Intended Destination: Waterton National Park (Alberta)
Actual Destination: Waterton Springs Campground
Another early morning for us in Two Jack campground. As we were getting ready, we saw a park staff who let us know there was a bear in the area. We thought maybe we’d heard something, and we also told her about the terrible squirrels that were so loud – and she threw her head back and made the exact noise the squirrels make, only like 4 times as loud. Christine and I both gaped at her because it was so wild and so accurate and so very loud. We wanted to laugh but it was so perfect, we were in shock. She was obviously pleased with her impression and went on her way, leaving us in stitches.
We decided to go to the Banff Upper Hot Springs. It seemed important to get the full Banff experience, and because it was a weekday, we were hoping it wouldn’t be too busy. I think it was about $16 per person… for basically a hot swimming pool that’s too shallow to swim in, full of complete strangers. It wasn’t ideal, neither of us really enjoyed it, but it was worth it for the experience, and plus, a shower two days in a row! We were both looking forward to moving on from the touristiness of Banff, although we anticipated Waterton National Park, our next destination, would be almost as bad. Maybe even more so because it’s so close to the US border (and below it on the US side is their version of Glacier National Park, something that offered confusion here and there because we have our own Glacier National Park!).
On our way out of the park, we stopped at a lovely picnic area and had lunch. As was our tradition, Christine would drive in and out of cities, and I would drive long stretches, so when we got back on the road, I took over. It was a four-hour drive and the first time I remember ever actually feeling tired behind the wheel. I think it was the sun coming through the open sunroof as well as not having eaten or slept that great. It was really odd, and I felt bad having to ask Christine to take over, but she happily did. We were both a little pooched that day.
And it didn’t help that when we finally got to Waterton Lakes National Park, they were completely booked. We could risk driving interior a significant amount to see if more remote sites were available, but it was far from guaranteed and would add hours to our day. We pulled over to the side of the road to figure out what to do. I think we were both a little cranky. The park had given us a list of campgrounds in the area, and we called a couple – most were full or too far backtracking.
We were nowhere near a wal-mart or info centre or anywhere we could set up the car and also use a bathroom, and it was too early to just crash but too late to go into Waterton and start a hike. We decided to go with Waterton Springs because it was close and would save us time in the morning when we went into the park for our hikes. Waterton Springs cost $35 for a non-electric tent site, which is absolutely ridiculous. There were no amenities and the bathrooms were a nightmare.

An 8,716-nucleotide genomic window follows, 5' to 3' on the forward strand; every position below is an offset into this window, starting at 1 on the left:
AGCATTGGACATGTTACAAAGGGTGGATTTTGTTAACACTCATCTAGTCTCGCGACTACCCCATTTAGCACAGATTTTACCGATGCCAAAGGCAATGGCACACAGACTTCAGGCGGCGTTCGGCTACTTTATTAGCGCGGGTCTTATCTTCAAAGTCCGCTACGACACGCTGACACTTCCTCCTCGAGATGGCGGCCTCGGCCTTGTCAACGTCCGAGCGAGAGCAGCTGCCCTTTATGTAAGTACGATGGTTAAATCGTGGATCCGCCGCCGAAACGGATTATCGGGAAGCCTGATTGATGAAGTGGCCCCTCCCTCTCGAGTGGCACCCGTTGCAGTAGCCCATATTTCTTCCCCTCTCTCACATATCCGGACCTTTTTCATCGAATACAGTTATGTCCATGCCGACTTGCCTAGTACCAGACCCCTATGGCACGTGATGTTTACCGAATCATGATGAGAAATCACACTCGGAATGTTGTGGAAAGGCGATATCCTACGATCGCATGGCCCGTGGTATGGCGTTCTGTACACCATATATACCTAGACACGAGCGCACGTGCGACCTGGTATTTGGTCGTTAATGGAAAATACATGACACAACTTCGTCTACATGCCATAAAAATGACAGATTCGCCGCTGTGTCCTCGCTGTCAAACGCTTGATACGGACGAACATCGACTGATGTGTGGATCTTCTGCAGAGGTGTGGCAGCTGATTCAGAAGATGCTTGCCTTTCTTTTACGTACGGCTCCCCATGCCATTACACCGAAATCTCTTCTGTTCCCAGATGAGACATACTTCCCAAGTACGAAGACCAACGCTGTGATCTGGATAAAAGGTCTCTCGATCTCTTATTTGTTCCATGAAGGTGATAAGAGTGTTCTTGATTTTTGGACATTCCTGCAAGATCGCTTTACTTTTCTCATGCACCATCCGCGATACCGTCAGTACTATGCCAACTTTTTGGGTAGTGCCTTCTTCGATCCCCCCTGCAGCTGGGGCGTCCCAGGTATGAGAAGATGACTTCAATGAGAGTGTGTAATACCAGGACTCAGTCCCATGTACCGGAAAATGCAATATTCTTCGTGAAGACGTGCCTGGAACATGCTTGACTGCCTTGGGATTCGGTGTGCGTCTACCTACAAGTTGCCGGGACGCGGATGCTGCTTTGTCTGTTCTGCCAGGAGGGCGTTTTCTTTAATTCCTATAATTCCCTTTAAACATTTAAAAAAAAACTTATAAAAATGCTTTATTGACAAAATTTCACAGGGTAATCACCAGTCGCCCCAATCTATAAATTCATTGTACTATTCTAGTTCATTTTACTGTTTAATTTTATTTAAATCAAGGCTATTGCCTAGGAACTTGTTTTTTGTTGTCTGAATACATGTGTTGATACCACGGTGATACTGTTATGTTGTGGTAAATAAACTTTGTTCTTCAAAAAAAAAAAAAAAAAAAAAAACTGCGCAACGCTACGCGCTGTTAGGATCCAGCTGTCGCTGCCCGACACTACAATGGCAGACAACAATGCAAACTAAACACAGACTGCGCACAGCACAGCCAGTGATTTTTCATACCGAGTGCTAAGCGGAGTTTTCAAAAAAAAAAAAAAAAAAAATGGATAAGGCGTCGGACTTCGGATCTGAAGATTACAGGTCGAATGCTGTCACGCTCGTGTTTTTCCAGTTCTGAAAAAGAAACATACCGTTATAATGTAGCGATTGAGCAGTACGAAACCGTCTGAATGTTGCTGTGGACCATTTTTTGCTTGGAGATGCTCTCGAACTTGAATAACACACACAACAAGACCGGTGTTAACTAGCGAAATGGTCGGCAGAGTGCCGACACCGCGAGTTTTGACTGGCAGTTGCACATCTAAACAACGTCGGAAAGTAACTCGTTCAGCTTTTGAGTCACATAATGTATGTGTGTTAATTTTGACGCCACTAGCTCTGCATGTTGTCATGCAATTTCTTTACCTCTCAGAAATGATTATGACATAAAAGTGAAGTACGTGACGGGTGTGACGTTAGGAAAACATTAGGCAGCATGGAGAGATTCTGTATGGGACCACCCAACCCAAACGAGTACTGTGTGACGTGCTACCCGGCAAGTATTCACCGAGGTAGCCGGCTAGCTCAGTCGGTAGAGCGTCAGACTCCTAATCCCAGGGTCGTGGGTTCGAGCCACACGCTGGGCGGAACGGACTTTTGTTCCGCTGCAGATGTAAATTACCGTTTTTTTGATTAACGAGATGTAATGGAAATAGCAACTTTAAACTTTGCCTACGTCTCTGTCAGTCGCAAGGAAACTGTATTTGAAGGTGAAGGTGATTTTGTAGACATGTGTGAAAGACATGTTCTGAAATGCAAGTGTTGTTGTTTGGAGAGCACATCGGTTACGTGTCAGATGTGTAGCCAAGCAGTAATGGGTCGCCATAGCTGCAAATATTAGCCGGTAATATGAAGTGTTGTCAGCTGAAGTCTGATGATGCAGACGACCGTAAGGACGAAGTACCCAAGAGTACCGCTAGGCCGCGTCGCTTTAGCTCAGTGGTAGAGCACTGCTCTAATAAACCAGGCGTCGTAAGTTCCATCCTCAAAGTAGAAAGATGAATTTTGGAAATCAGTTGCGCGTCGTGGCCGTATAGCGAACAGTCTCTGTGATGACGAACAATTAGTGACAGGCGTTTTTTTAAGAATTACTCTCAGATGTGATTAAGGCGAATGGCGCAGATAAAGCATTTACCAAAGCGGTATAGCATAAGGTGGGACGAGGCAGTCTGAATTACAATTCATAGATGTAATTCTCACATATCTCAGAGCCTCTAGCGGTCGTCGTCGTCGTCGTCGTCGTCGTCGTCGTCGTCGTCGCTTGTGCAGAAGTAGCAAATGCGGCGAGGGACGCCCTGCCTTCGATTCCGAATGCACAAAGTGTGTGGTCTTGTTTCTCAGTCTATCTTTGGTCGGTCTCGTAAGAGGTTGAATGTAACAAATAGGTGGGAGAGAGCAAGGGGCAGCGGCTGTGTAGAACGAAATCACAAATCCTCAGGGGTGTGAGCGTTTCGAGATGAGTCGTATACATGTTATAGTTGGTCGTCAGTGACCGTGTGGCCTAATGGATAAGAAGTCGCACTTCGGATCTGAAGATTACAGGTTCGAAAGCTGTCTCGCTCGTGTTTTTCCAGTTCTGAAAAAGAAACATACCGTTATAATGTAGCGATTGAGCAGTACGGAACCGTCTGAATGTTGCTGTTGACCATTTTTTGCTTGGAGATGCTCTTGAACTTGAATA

However, we were hungry and hot, so we set up and pretty much ate junk food for dinner: chips and cheese and mini chocolate eggs. I went for a long walk around the property on an interpretation trail, which was essentially a tractor-mowed outline of the campground property. After about ¾ of the trail, I lay down on a bench while on the phone with a friend. It was odd to hear about what was happening back home, to be so far away, experiencing such a different way of being. In Muskoka, the season had been rainy and cool, not what you want for a summer at all. We’d had the opposite experience. Except for a couple rains here and there, we’d been enjoying long hot days, and that day was no different. I remained on the bench until it began to get a little cool and I found my way back to site.
As I walked, I tried to sort out what I want to do with my life. I feel I have so much potential and so little direction. I am passionate about so many things, but invested in few. It’s like I’m scattered, drawn to whatever brings the most gratification or joy in the moment with no strategy. Do I need a strategy? This experience has been so completely life-altering already. I want to write and travel and help women. That much I know. I need time in nature, I need to see and experience beautiful things. I need to be challenged and I need to be alone. And I need to feel like I’m making the world a better place in my own way, and my way has always been so focused on women. I didn’t come up with any answers that night, not exactly. But I’ve been working more toward what I want and away from what I don’t want. I’m confident that even if I don’t know where I’m going, I’m moving wholeheartedly toward something good.
Once back at the campsite, my sister and I plotted the next days. We have on our horizon a big hike, a small hike, and a six+ hour drive. We are making our way back across Canada and the next day, if all went according to plan, would see us back in Saskatchewan for another border crossing.
There were some rambunctious teenagers, mostly boys, a few sites down. I shouted at them to keep it down because I was so exhausted, and a woman at the site next to use chastised me and told me to go tell them to their faces – I wasn’t comfortable with that because I could tell drinking was happening, but I think her male partner went over because I heard a man’s voice and then the kids quieted down at last. $35! Get real.